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Klarinet Archive - Posting 000303.txt from 2004/10

Subj: RE: [kl] Differing skill levels
Date: Sat, 9 Oct 2004 18:19:31 -0400


This discussion is a reminder to me about an experience that I had several years ago. When I was in my twenties, I thought very highly of my ability as a clarinetist. At the same time, my Dad, who was a bandsman from the WWII era was playing regularly in a community band here in Tucson. I can still hear him playing the snare drum perfectly as the clarinet section screeched through traditional military marches.

Most of the time, I didn't join him, even though he absolutely loved my being there and he beamed with pride whenever we played together. The clarinets were also very congenial and appreciated my comfort in the altissimo range. The group was a little out of tune and the approximate attitude toward ensemble brought me a lot of frustration at the time.

The bottom line is that I feel badly about not spending every available minute with him when I could. The community band is indicative of a unique genre that may not be with us for long. Community bands are typically a mixmash of skilled and unskilled, serious and casual, old and young, etc., etc.,

Now I still appreciate it just as much when I have an opportunity to sit with talented players who adjust on the fly and carefully woodshed every difficult passage BEFORE rehearsals. On the other hand, I also am content to "turn the other cheek" when I sit down with a less focused group and enjoy the ride.

Community bands are the best thing since mom and apple pie. Instead of looking at the "higher bar", now I simply sit down anywhere that I am needed and soak up the love, old freindships, parents and kids along with teachers and students. I think my listening skills have improved because I am hearing a lot more than intonation when I am there.

From my perspecive, I think the added tolerance is paying off handsomely. If only we could find a snare drummer like Dad!

Rich Watson

In a message dated 10/9/2004 3:49:23 PM Eastern Daylight Time, "Christy Erickson" <> writes:

>Adam,  Your note is humorous but the sad part is this.  There are probably
>those who have fun listening to this group and playing music with them and
>there are those of us who would like to raise the standards.  I know many
>who have made negative comments about this group and they would not come to
>listen to us play.  It doesn't have anything to do with the type of music
>played at all but rather the quality of the music that is played.  With the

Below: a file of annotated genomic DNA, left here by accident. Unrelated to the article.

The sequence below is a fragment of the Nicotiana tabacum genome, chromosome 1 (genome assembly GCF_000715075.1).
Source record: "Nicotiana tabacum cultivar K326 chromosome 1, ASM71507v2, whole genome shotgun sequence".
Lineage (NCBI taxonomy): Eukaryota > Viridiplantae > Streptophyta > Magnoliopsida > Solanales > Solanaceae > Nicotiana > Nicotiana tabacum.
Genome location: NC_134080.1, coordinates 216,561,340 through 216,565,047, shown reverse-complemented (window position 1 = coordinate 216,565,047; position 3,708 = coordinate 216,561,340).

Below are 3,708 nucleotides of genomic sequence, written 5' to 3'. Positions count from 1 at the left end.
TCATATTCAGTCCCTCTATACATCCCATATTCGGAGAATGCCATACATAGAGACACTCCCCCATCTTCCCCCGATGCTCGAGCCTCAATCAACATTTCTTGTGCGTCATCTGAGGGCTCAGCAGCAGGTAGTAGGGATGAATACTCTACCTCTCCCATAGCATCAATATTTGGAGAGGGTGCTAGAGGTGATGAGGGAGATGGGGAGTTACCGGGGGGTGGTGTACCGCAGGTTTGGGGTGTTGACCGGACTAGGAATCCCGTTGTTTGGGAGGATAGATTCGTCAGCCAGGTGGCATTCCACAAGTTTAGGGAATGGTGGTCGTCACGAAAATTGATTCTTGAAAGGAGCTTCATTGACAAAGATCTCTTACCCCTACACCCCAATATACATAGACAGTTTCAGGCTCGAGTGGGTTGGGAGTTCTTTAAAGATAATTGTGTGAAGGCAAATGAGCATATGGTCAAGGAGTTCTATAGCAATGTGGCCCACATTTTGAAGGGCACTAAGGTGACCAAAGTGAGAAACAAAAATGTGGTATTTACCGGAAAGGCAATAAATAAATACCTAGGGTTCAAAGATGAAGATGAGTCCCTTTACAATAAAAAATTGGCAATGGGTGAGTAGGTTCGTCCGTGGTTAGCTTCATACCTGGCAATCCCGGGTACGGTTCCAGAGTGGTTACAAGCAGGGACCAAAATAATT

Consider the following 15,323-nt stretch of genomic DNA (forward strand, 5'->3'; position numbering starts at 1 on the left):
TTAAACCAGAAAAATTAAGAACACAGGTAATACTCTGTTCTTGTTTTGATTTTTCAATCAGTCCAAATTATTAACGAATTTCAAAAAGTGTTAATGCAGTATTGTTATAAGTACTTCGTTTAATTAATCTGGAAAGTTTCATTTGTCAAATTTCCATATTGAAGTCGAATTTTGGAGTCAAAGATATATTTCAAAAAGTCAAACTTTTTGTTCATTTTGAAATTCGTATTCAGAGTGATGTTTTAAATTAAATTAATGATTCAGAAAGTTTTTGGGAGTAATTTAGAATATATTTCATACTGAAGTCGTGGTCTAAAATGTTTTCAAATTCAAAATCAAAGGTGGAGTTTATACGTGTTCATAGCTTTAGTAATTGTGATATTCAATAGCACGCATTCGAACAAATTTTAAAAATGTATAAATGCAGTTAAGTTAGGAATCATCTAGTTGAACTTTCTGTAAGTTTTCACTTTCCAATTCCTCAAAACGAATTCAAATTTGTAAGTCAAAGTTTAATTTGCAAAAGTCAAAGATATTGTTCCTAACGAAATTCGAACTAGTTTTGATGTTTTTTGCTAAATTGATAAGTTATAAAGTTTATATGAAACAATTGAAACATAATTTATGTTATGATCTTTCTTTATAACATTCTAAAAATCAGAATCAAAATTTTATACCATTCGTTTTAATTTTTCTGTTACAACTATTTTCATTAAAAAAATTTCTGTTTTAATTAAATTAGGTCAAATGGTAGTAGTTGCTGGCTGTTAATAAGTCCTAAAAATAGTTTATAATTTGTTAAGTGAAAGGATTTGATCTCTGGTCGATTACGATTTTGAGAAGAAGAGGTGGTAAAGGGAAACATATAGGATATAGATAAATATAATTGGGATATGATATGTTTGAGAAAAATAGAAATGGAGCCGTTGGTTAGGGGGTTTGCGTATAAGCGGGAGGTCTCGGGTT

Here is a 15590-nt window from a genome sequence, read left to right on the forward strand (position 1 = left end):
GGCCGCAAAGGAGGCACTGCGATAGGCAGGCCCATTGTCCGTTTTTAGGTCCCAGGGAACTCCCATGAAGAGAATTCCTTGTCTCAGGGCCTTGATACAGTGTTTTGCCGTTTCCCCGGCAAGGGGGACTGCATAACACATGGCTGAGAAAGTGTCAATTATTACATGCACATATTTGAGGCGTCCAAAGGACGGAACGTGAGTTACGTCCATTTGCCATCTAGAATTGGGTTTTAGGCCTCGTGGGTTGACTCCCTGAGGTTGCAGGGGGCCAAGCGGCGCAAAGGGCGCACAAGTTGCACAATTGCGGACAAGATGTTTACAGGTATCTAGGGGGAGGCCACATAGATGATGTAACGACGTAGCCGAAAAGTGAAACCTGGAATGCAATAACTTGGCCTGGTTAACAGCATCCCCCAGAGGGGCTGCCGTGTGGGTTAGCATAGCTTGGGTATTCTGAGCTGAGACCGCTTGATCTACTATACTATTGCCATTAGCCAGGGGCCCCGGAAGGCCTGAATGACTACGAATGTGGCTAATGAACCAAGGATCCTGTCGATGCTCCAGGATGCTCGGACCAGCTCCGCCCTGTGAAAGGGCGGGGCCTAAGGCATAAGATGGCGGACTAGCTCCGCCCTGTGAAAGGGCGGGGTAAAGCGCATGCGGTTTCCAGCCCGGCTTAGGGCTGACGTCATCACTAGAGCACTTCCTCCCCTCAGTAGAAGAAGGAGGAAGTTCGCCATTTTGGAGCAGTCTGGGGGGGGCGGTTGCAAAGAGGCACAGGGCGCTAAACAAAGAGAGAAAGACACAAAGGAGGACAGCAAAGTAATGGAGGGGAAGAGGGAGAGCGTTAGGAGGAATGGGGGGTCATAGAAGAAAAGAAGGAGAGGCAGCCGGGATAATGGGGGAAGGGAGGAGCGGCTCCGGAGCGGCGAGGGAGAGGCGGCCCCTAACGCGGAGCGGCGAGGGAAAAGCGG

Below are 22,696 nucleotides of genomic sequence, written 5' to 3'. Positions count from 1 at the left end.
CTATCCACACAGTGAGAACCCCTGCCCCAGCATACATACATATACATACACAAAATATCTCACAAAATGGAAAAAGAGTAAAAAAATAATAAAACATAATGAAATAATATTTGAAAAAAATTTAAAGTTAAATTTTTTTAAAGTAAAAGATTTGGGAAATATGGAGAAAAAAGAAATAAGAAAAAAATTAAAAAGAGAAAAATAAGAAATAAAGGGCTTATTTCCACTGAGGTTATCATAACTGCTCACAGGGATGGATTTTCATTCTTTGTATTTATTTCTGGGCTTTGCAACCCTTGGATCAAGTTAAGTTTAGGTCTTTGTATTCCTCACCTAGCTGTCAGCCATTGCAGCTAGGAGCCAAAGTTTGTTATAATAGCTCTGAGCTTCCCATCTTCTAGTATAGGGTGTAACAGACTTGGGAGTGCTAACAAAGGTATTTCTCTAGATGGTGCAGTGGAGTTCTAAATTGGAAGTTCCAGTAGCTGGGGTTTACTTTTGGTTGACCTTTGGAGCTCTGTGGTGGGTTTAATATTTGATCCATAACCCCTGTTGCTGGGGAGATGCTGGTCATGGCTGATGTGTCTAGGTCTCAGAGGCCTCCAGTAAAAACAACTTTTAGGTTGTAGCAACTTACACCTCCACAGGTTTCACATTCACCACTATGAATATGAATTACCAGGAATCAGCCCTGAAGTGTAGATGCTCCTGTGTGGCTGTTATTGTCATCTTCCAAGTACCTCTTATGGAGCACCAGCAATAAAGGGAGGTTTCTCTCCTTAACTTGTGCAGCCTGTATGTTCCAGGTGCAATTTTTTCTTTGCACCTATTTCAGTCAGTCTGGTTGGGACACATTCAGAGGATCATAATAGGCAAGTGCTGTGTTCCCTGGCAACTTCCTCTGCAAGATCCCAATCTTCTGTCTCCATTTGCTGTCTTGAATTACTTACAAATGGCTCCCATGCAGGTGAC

>large number of unfavorable remarks I've heard, I would say it's really not
>just me.
>    I'm sure we all had fun experiences like you have described here back in
>middle school or high school but just as we matured physically and
>emotionally, we also matured musically somewhere along the line, especially
>if we decided to devote most of our time to this endeavor.
>    Your point about photocopied music is well taken but most composers I've
>known don't compose music for the exclusive purpose of making money.  It
>sure is nice when they do make a profit but I know of very few people who
>choose to compose music for a living.  By the way, we never use photocopied
>music when we play.  We have an extensive library that goes back many years
>and some of it is becoming very fragile.
>    I agree that it would be very difficult and probably impossible at this
>point in our area to start a professional band.  I should add that our city
>actually pays us (not much) to play in this group and I think it gives us
>some responsibility to give a good performance.  With budgets being the way
>they are, and the poor quality of some of the performances, I would say it's
>quite likely the pay will disappear if the quality does not go up.  We do
>have good amateurs.  Some are truly very good and others have great
>potential to be good players.  It's just a matter of someone taking the
>initiative to say, "Heh, you guys have potential and let's offer some
>incentives to work a little harder."  Auditions would definitely be a
>motivator for some and a deterrent for others but we would have to start
>P.S.  What do you say we both together for a tennis match?  We could film it
>and the proceeds could be used to buy more music for the band?
>Klarinet is a service of Woodwind.Org, Inc.

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